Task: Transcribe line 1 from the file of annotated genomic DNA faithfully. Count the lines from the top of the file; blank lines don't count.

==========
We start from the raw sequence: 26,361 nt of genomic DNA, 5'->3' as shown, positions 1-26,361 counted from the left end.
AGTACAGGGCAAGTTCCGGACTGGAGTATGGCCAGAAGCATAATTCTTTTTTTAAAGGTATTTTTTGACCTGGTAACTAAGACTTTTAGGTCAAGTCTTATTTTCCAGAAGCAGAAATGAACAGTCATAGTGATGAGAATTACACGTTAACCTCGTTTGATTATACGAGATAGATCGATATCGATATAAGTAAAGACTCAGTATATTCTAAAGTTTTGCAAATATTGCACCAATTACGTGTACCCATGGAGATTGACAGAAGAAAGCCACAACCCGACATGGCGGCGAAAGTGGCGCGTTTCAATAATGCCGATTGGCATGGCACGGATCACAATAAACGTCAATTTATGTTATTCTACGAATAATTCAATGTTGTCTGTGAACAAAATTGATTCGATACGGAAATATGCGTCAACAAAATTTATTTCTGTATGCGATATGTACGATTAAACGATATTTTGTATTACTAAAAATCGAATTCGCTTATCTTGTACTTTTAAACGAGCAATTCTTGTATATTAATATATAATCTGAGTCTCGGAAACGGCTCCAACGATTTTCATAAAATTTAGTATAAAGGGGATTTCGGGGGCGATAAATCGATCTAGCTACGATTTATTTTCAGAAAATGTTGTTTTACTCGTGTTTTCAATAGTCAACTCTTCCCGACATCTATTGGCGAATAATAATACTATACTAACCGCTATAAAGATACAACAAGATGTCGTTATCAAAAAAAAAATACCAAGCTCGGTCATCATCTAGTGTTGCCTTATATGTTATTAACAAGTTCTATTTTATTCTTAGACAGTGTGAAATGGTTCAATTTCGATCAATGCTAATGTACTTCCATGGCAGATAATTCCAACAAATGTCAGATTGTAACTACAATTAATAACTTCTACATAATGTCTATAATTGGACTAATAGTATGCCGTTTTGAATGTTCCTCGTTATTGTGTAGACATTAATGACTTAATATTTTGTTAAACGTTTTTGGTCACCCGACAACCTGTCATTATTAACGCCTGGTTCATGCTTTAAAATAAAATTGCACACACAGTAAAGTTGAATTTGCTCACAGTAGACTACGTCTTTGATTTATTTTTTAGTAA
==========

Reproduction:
We start from the raw sequence: 26,361 nt of genomic DNA, 5'->3' as shown, positions 1-26,361 counted from the left end.